Repurposing content can be anything from refreshing an old blog post, to repackaging a timeless video about one of your best-selling products, to turning a ho-hum quarterly report into an easy-to-understand infographic. All of that content belongs to your brand, and you have more readers or followers than before who haven’t seen it yet. So be kind to yourself and your resources by thoughtfully recycling something old into something new.

Curation of External Content

Why should you curate content? Two words: influence and value. In today’s world, the truest champions are the selectors of information—people who sort through the good and bad content and present their audiences with relevant info and new discoveries.

In circles of influence and change, it’s strategically wise to position your brand as a trustworthy source of valuable information, not only by creating compelling and relevant content, but also by sourcing material created by a third party. When done well, curation can give your brand authority as a reliable source of helpful and interesting information for your audience.

That’s kind of pie-in-the-sky, so here are three great examples of how that plays out in the real world.

ModCloth

One of ModCloth’s values is making their fashion community feel like the best versions of themselves. They do this with their Style Galleries, which are personal pages where users can post pictures of their spins on ModCloth’s products.

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This isn’t unique to ModCloth—a lot of fashion brands are doing this well—but the reason it’s such a success is how powerful it is to see a product worn by people of such varying ethnicities and body types. Curating these galleries gives Modcloth the opportunity to share a powerful, branded message about their values while promoting their products via their happy customers. If they sourced their own diverse set of models, that would be one thing, but letting their customers be the face of their brand is a whole other level of curation success.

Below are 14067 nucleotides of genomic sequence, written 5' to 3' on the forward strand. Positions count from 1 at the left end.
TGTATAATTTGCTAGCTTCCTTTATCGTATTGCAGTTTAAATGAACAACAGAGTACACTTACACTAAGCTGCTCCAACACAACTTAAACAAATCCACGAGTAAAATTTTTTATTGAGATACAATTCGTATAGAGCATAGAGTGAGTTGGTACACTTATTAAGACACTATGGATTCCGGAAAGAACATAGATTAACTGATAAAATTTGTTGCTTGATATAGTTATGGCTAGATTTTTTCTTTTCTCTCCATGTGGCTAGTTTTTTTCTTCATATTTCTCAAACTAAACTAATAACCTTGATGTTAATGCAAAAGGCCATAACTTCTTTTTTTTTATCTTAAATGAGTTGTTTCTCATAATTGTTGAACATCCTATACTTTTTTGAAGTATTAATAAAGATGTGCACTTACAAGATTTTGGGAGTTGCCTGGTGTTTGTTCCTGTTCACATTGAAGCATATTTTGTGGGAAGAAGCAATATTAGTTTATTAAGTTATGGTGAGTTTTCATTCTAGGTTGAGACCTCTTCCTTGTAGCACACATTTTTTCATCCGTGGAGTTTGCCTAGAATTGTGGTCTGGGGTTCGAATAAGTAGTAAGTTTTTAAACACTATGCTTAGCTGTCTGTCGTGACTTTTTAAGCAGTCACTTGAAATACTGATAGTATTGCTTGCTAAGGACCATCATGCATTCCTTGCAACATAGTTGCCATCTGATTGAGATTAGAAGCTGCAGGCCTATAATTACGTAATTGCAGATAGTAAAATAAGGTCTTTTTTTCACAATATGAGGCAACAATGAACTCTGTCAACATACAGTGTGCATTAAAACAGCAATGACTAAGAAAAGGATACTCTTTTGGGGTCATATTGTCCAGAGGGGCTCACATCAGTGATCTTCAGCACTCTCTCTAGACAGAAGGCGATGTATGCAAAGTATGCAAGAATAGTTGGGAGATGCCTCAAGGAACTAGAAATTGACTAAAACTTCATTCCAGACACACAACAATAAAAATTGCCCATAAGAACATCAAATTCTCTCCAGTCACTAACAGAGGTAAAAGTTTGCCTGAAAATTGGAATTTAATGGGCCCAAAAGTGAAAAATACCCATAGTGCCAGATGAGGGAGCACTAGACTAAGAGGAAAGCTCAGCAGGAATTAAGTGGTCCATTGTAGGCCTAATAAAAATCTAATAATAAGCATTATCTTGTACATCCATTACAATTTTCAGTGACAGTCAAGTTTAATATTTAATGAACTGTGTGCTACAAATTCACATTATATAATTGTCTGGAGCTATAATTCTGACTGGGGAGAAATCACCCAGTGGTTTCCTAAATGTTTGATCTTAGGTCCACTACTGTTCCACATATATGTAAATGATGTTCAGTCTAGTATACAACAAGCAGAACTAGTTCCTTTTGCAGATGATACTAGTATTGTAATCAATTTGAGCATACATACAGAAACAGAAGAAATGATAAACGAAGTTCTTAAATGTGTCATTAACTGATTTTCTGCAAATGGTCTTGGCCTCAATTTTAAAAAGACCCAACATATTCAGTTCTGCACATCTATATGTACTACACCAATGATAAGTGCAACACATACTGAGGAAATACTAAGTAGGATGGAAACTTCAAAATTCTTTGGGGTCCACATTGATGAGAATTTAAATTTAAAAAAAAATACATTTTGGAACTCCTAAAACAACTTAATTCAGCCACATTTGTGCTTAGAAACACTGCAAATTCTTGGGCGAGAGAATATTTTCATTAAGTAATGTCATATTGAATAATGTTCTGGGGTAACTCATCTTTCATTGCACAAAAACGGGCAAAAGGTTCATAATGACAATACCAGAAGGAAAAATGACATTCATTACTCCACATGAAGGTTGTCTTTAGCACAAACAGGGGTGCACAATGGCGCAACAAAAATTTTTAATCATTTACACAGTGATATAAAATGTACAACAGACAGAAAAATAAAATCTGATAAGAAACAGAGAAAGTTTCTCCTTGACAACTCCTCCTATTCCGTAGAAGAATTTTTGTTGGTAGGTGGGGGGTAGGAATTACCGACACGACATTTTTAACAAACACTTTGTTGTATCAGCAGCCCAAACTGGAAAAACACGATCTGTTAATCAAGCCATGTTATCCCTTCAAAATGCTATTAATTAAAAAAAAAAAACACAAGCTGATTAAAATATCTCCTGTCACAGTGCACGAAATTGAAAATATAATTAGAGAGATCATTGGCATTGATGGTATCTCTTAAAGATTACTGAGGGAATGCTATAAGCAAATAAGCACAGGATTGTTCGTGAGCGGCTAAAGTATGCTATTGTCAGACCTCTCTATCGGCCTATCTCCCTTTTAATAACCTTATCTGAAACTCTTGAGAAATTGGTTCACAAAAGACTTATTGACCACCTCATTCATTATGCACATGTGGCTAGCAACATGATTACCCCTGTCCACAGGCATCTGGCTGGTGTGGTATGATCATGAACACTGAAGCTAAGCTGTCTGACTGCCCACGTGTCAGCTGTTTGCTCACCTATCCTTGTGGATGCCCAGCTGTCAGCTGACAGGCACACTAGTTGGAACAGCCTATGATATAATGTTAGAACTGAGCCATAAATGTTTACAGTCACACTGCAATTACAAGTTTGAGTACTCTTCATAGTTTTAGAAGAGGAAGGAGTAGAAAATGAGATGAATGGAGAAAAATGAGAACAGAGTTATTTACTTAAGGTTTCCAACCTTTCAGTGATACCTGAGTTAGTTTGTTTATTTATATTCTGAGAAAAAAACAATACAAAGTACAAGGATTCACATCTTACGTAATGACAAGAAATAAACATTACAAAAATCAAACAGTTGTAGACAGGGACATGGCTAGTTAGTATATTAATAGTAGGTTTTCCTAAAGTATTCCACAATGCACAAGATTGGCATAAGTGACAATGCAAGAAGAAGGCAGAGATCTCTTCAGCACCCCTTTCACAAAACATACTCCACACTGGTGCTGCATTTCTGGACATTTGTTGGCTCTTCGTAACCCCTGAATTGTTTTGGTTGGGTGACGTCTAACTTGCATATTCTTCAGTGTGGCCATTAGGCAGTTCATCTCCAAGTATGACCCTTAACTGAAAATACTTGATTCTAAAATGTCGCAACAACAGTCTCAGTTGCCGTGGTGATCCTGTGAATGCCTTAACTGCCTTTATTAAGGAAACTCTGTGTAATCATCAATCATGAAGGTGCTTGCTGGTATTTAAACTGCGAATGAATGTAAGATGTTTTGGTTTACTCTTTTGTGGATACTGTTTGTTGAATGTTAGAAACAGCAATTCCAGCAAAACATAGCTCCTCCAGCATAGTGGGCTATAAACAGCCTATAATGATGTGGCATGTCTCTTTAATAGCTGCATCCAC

Cup of Jo

Curation isn’t limited to brands. Influencers can take advantage of the benefits, too. Tastemaker du jour Joanna Goddard of lifestyle blog Cup of Jo curates a weekly link-up list of things she’s discovered that her followers might like. Her loyal fan base doesn’t mind that she frequently plugs products—that’s why they’re there in the first place, because they trust her recommendations. Their purchasing habits and her content are a symbiotic relationship that keeps her blog alive and her readers happy.

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If your brand already holds a leadership role in the circles you want to influence, or if you’d like it to, a great place to start could be a simple weekly link roundup on your blog like Cup of Jo’s (i.e. “On Our Wish List”, “Things We’re Reading”, etc.). If you’re consistent and provide relevance to your audience, you can establish your brand as a trustworthy source of industry-related material.

FHI 360

In the tweet below, nonprofit FHI 360 cultivates a mini-conversation within the larger conversation of global health by retweeting an NPR story on a topic their supporters care about.

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By curating articles, videos, charts and statistics like this, FHI 360 kindly does the weeding busywork for its followers and presents them with relevant, valuable content.

With small nonprofits where the employees are already stretched thin, web presence can get pushed aside because of how time-consuming it can be. By curating material from around the web, FHI 360 connects with its supporters and beefs up their feed with great external content.

A Hybrid Approach to Content Curation and Creation

More often than not, your brand will be using a blend of both strategies. Whether the “perfect” ratio is 10/90 or 50/50 is up to you.

To determine what this might look like for your brand, you won’t have to look any further than your audience analysis, your budget and your team. Start with what’s realistic: How many hours per week can your people spend on creating content and curating content, period?

Next, what’s strategic for your brand? What does your audience want to hear, and how can you say it in a unique way? What are your competitors doing, and where are the content gaps they’ve missed that you can fill? For example, if you’re in the athletic-clothing industry, perhaps your competitors haven’t created a documentary series about athletes with disabilities, or curated fan Vines in a weekly email.

Finally, streamline your system to accommodate your creation and curation processes. Incorporate time each day into your schedule for reviewing, reading and watching material to find content that aligns with your brand story (keep track of everything with a tool like Pocket or Pinterest), and could be easily distributed across your brand’s various channels.

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Do you have any other stellar ideas or examples of great curation and creation? Or, any tips on how to use these two practices well? I’d love to hear about them in the comments below!

By Joanna Rutter